Myths of Energy Independence

For Immediate Release

Contact: 

Sam Husseini, (202) 347-0020; or David Zupan, (541) 484-9167

Myths of Energy Independence

WASHINGTON -  

STEVE CLEMONS
Clemons directs the American Strategy Program at the New America
Foundation and is the publisher of the political blog The Washington Note.

ROBERT BRYCE

Bryce's latest book is Gusher
of Lies: The Dangerous Delusions of "Energy Independence." He is
the managing editor of Energy Tribune and a senior fellow at the
Manhattan Institute. He said today: "Today, during his speech announcing
the decision to allow increased offshore drilling, President Obama used
the most hackneyed phrase in modern American politics: he said the move
was needed to assure 'energy independence.' The idea that the U.S., the
world's biggest producer, and biggest consumer of energy, should be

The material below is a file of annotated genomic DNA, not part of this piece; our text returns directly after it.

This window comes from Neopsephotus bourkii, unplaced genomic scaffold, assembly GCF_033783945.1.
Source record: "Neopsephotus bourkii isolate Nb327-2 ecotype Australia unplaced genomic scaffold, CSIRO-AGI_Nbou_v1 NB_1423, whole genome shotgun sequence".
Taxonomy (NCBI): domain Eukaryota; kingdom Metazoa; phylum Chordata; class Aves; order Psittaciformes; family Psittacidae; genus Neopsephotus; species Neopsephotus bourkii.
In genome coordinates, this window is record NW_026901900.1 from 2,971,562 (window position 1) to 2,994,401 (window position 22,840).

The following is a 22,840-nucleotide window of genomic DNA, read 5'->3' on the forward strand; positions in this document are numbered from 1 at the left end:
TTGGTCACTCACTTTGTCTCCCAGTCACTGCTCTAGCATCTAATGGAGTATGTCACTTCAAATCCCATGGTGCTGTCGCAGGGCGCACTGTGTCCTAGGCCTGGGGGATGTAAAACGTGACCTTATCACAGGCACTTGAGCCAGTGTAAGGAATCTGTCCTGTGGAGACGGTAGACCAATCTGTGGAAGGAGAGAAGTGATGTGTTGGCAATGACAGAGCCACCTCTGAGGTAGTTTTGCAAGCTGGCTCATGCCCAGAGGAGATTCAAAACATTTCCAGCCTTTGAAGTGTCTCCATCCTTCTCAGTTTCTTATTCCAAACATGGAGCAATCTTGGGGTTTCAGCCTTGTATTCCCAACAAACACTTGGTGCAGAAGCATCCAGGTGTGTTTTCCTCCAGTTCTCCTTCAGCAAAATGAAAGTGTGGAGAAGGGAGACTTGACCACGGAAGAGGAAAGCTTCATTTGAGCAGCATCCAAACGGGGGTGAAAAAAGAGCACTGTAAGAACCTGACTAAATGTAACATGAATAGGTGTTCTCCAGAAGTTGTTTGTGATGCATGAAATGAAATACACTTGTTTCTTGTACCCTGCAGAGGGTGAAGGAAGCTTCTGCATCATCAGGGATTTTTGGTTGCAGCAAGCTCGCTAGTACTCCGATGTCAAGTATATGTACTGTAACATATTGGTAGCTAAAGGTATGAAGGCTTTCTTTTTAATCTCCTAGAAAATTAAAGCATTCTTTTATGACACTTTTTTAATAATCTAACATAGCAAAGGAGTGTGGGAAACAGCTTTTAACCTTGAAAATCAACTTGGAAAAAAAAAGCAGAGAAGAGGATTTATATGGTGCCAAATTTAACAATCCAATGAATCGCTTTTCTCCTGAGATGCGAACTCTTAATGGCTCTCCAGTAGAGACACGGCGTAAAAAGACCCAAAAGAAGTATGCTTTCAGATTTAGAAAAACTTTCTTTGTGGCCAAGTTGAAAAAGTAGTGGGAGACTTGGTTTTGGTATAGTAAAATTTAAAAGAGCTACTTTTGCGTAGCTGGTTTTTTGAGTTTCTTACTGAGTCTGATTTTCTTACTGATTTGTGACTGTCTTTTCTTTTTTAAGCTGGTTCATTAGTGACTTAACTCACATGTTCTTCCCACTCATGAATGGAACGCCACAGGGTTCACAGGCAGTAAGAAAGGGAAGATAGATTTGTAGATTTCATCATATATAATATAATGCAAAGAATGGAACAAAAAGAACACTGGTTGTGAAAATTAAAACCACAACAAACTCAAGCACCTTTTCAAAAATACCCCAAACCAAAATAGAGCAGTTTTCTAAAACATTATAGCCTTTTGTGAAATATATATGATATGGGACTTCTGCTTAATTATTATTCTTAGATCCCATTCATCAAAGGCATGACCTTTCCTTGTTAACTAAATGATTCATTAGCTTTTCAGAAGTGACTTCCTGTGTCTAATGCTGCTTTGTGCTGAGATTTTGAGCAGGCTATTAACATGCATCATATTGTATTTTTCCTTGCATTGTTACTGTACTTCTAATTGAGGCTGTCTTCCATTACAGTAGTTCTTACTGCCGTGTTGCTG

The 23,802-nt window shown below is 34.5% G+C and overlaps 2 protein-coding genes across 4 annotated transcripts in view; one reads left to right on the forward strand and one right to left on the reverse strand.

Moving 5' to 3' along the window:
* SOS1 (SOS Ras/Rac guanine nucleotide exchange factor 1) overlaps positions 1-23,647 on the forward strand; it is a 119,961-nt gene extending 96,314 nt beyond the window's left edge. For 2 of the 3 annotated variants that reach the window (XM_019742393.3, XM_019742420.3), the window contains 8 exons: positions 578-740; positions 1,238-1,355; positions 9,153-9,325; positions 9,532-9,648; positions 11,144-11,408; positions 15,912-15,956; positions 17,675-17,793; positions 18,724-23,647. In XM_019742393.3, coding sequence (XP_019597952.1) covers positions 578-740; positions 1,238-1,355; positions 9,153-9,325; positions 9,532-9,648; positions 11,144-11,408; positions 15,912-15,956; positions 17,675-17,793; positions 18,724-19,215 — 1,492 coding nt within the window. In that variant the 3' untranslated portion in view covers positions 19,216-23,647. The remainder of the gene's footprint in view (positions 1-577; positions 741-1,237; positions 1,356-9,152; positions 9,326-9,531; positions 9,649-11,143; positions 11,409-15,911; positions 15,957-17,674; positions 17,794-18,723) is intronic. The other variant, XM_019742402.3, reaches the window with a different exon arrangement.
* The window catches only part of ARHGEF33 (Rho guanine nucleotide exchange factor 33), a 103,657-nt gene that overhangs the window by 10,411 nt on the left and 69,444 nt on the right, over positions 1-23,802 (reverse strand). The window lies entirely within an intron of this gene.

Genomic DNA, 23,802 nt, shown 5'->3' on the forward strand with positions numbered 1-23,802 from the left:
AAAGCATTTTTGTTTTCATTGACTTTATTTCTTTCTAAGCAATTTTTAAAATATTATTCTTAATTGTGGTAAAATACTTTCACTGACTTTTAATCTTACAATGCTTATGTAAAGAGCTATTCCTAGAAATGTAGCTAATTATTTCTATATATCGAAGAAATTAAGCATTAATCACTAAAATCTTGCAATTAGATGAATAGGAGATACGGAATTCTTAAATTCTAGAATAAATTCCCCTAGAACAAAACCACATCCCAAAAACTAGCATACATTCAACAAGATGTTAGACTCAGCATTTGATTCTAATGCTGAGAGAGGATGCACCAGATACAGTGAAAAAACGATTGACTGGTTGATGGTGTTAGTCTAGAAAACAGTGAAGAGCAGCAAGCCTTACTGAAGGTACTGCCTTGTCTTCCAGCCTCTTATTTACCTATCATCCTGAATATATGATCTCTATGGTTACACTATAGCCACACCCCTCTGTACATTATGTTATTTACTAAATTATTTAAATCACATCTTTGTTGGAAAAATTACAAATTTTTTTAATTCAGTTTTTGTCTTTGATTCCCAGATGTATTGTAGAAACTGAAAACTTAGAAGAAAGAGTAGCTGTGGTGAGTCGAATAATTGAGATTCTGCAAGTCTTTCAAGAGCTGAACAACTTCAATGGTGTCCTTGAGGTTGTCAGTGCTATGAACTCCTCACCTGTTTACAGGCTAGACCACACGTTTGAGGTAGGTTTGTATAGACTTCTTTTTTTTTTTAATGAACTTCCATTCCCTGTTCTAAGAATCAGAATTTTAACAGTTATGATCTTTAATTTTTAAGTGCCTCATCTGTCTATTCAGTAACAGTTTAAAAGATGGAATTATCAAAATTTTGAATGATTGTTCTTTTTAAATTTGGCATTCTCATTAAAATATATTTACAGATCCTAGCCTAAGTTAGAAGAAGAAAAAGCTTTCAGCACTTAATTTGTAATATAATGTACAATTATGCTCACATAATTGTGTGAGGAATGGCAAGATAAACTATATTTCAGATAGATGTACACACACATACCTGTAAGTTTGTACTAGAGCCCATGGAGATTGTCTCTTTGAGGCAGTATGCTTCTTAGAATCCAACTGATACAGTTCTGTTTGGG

independent of the world's single biggest industry, the $5
trillion-per-year global energy sector, is ludicrous on its face. The
fact that Obama used the phrase provides yet another indicator of the
intellectual poverty of our energy debate."

Background: While many politicians and pundits talk of a "dependence on
Mideast oil" (for example, Rep. Henry Waxman: "We're so dependent on
importing oil from the Middle East"), in fact, the countries the U.S.
gets the most oil from are Canada, Mexico and Nigeria. See

U.S.
Energy Information Administration's web page
.

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